On Family and Motherhood
Personal Stories from DOK Leipzig 65
On the 17th of October 2022, DOK Leipzig opened its 65th edition, where I was honored to be on the FIPRESCI jury, accompanied by two knowledgeable film critics, Peter Kremski (Germany) and Müge Turan (Turkey), to award a film the International Critics award. Our mission was to select one winner among 13 international feature-length documentaries. Outside of the theatre hosting the opening ceremony, a right-wing demonstration marched around the midsize German city of Leipzig. Inside the theatre, after presenting an animated trailer focusing on the festival’s dove, the juries introduced by the festival director Christoph Terhechte and the opening animation film No Dogs or Italians Allowed (Alain Ughetto, 2022) was screened.
Between the opening film tackling immigration, Italian families struggling with their sorrows during the Nazi regime, and the warm welcoming of the festival’s team to people coming from all over the world, you could feel a juxtaposition between Leipzig DOK and those right-wing protests. It was a reminder of the role that arts and culture have always played, and still play, against regressive ideas. On the second day of the festival, our mission of finding our award winner started, a journey containing many screenings, discussions, food, coffee, and sometimes late-night parties.
The well-curated competition made our selection harder, but away from the prize, you could quickly notice the themes of family, LGBTQ, microcosms, death, collective memory, colonization, and the environment in the films. Among them, family and motherhood were the most prominent ones. One Mother (Michaël Bandela, 2022) was our jury’s choice to receive the International Critics Award. In this article, I will focus more on the themes of motherhood and family by discussing several short and feature films that tackle the related subject. As the festival coupled shorts with feature films of the same topic/theme/style, the talk will also be about these films. In every subtitle, short films are marked with an (S) and feature films with (F).
Will You Look at Me (S)/One Mother (F)
Two stories, one from China and the other extending between Europe and Africa, observe two human beings struggling with their complicated mother relationships. Will You Look at Me is a Chinese film made byShuli Huang, a young homosexual man who tries to get the validation and blessings of his mother, who is only concerned about him getting married. Huang depicts this struggle using raw film reels and handshaking camera movement, in addition to family photographs, which gives the viewer much closeness to his life. In addition, he uses juxtaposition between images of his open-minded friends living their age and calm, quiet pictures of his family. The contradiction between the happy photos of the family and the tense audio recording of Huang quarreling with his mother creates the essential drama for such a film. Will you look at me succeeds as a perfect artistic depiction of a personal story that carries a relatable contemporary issue.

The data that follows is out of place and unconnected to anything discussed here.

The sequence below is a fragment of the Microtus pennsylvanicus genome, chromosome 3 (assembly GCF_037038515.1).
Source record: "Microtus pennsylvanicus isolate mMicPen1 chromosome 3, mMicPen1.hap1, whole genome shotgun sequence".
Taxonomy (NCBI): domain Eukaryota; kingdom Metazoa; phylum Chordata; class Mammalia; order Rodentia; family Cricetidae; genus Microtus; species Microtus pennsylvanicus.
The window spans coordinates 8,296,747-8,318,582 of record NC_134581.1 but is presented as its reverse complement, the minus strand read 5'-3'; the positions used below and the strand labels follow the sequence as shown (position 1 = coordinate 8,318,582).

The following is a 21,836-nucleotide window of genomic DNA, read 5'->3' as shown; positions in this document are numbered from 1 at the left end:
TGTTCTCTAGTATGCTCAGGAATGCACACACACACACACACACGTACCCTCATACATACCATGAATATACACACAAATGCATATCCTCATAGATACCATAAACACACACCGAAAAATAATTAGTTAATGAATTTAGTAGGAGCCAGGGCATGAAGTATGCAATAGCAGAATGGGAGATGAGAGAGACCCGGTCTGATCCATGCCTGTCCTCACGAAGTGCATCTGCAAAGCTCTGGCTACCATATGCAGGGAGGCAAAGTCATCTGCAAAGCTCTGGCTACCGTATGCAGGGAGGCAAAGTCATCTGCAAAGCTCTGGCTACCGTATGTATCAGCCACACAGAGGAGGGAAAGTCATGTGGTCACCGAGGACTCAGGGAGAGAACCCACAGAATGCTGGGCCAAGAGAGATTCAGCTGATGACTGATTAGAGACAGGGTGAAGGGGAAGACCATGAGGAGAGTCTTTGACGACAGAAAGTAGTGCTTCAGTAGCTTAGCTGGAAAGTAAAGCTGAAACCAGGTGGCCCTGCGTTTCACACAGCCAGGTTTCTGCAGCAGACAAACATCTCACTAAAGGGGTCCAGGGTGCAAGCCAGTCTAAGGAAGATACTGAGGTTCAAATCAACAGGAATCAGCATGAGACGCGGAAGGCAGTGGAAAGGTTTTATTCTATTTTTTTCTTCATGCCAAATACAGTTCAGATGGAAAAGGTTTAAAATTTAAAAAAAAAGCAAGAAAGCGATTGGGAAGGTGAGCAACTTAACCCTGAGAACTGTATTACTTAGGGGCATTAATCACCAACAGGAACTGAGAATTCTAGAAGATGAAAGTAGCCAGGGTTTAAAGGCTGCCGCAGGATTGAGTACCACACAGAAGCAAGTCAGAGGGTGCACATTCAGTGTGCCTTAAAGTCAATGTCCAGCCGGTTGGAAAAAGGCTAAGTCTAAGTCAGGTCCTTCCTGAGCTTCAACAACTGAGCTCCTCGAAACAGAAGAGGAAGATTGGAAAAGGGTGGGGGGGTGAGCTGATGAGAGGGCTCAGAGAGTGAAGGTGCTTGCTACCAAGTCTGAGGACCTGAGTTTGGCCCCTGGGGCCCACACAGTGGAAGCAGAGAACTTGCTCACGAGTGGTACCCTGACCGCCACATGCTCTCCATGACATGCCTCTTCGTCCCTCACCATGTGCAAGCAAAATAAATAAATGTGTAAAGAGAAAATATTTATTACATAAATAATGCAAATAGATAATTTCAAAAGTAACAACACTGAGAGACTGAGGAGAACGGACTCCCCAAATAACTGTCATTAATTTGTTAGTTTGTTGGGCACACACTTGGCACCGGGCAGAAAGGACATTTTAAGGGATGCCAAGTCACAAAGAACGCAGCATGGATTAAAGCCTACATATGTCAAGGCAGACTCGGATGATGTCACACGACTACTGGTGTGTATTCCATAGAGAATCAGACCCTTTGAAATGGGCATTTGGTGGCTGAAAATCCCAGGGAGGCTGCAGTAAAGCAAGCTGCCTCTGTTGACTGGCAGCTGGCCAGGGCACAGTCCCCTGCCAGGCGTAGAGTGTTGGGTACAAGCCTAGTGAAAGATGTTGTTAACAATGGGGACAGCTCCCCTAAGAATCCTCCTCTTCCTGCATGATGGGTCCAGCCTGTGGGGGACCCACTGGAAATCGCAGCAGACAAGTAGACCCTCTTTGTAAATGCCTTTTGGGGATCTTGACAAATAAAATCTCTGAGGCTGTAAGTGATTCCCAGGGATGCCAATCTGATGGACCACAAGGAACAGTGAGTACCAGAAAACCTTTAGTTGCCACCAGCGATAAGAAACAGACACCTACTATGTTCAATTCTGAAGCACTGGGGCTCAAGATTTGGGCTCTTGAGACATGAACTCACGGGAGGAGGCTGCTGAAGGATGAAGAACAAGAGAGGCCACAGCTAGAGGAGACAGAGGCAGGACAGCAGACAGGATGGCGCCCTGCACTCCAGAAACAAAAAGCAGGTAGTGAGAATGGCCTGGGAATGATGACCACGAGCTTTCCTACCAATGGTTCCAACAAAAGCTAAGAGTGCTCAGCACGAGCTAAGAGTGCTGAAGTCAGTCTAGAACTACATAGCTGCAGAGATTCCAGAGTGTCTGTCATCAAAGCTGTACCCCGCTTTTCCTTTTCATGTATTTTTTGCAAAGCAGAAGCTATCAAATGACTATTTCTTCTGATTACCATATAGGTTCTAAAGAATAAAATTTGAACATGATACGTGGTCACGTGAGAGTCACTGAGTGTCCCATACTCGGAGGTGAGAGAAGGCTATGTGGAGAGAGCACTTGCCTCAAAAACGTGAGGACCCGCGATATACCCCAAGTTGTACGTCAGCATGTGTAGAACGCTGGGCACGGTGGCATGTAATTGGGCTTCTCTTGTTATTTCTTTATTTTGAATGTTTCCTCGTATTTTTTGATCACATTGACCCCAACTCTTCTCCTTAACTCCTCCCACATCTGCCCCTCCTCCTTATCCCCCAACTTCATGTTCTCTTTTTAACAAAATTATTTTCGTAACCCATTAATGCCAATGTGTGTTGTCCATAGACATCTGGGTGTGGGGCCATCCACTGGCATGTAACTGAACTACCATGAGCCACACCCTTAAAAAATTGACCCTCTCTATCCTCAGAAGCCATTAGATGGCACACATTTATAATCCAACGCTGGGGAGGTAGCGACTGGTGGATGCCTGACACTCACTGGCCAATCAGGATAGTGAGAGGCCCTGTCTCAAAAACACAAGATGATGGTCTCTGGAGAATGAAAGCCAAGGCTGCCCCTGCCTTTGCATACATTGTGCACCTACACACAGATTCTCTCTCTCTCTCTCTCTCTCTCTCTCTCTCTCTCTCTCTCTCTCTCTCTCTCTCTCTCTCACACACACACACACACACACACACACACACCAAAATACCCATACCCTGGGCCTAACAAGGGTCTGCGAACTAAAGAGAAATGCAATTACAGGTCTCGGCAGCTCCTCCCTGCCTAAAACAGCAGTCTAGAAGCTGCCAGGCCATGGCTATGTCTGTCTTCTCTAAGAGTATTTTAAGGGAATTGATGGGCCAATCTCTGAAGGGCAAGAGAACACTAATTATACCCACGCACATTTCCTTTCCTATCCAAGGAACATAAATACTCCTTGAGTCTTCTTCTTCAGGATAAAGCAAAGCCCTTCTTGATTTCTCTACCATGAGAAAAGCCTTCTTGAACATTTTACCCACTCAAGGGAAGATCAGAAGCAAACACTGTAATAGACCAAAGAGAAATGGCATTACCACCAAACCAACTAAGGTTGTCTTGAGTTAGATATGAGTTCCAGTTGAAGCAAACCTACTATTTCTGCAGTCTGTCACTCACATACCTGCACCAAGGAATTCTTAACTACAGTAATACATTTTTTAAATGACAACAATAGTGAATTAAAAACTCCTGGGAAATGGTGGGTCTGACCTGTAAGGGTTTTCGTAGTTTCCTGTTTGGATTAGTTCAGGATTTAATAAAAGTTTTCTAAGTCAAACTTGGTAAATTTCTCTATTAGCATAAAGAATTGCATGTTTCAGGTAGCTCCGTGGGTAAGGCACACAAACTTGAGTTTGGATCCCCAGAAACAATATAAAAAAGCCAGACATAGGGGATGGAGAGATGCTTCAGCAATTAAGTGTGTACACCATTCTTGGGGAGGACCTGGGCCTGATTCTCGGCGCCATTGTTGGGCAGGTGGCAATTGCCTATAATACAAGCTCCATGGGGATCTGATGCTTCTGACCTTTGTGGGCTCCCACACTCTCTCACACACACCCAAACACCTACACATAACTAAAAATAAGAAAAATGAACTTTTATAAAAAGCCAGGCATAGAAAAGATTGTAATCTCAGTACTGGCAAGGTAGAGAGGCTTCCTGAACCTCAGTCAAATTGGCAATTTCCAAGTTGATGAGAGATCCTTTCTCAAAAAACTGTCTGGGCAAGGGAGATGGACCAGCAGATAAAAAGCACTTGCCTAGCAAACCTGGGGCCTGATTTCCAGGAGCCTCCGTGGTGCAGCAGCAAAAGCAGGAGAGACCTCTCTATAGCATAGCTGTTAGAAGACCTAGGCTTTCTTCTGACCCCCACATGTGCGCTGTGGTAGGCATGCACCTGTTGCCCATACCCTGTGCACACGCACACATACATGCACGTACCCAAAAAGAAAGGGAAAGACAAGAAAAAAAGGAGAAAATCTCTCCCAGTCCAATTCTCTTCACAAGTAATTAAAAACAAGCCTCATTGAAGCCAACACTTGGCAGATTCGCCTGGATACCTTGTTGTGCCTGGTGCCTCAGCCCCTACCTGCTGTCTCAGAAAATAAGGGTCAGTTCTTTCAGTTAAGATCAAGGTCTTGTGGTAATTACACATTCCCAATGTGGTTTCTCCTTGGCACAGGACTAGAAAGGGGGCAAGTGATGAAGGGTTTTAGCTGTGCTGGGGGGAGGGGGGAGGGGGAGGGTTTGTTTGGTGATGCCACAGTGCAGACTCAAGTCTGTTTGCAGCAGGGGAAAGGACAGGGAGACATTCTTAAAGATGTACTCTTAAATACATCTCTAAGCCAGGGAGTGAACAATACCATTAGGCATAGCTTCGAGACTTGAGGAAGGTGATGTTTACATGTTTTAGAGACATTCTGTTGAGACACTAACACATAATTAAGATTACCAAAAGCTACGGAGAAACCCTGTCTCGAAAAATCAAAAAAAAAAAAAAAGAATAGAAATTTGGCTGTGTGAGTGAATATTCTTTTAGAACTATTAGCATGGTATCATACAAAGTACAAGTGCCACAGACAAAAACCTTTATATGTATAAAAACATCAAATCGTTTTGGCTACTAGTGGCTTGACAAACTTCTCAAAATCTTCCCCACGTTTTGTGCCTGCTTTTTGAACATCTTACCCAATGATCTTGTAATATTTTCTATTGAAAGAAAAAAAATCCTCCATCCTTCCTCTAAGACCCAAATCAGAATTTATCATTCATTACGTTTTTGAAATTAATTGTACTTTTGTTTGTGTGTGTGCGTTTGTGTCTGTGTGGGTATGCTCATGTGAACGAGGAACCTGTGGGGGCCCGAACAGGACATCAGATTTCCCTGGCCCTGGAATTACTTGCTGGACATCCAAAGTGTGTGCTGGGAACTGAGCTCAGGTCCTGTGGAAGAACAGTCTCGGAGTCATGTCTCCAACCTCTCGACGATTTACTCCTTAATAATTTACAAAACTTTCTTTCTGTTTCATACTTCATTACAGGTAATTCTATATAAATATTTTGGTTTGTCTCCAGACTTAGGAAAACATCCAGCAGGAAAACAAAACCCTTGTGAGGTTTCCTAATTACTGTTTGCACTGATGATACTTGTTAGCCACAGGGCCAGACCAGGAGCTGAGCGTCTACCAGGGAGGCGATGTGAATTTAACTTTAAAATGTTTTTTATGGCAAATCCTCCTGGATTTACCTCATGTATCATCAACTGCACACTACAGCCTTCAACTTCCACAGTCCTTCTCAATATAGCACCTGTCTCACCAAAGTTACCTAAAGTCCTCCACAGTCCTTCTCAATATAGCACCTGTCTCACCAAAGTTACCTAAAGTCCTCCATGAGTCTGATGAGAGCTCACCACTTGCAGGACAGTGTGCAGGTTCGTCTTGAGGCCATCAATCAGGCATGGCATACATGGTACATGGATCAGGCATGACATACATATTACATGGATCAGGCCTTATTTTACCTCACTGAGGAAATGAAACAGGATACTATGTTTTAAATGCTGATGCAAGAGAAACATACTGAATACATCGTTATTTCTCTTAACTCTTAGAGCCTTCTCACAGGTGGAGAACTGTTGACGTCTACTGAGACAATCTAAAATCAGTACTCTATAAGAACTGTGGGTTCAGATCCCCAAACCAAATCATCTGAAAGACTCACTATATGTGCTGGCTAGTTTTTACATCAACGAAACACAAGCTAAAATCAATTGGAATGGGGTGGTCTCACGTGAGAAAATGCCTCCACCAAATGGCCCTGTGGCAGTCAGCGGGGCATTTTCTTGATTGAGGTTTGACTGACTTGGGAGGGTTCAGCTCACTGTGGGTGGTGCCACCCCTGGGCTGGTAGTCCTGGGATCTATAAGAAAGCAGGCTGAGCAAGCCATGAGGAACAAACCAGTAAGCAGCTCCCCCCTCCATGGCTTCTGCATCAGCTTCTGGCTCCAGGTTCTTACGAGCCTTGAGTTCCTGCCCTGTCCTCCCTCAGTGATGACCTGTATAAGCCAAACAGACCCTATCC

In One Mother by Mickael Bandela, the filmmaker is the protagonist as well, as Bandela is confronting his biological mother, Gisèle, who placed him as an infant in the care of Marie-Thérèse, who cared for him for almost twenty years. As Bandela started building his own family, the question about her decision rose in importance, hence his personal and cinematic journey from his homeland of France to her’s in Congo.
In the film, we watch interviews of the two mothers, Giselle and Marie-Therese, in different settings and types of archival images (videos and tapes) to investigate Gisele’s seemingly strange decision. With the film unfolding, we feel great closeness and understanding for all the characters. We also reflect on questions of stereotypical motherhood and think differently about the biological mother’s decision as we discover different ways of maternal bonding from Giselle’s homeland in Africa. One Mother is a film about acceptance and healing through sincere communication and trying to understand different perspectives without prejudice. It is also a call to reflect on what we consider normal.
Now I am In the Kitchen(S)/A Life Like Any Other (F)
The animated short Now I am In the Kitchen is the story of a woman who investigates her relationship with her mother in her kitchen during the pandemic times as she is far away from home. Yana Pan, the director, uses different animation techniques to tell of a reflective moment, where she rediscovers some ideas that seemed distant while she was physically close to her mother. This film’s paradox of close/distant-distant/close is fascinating. When the main character was close to her mother, she couldn’t see the closeness of the relationship. Still, when she went away, the distance enabled her to find similarities to her mother through something that she had refused in her old life (cooking) due to some misconceptions about the relationship between cooking and being a feminist.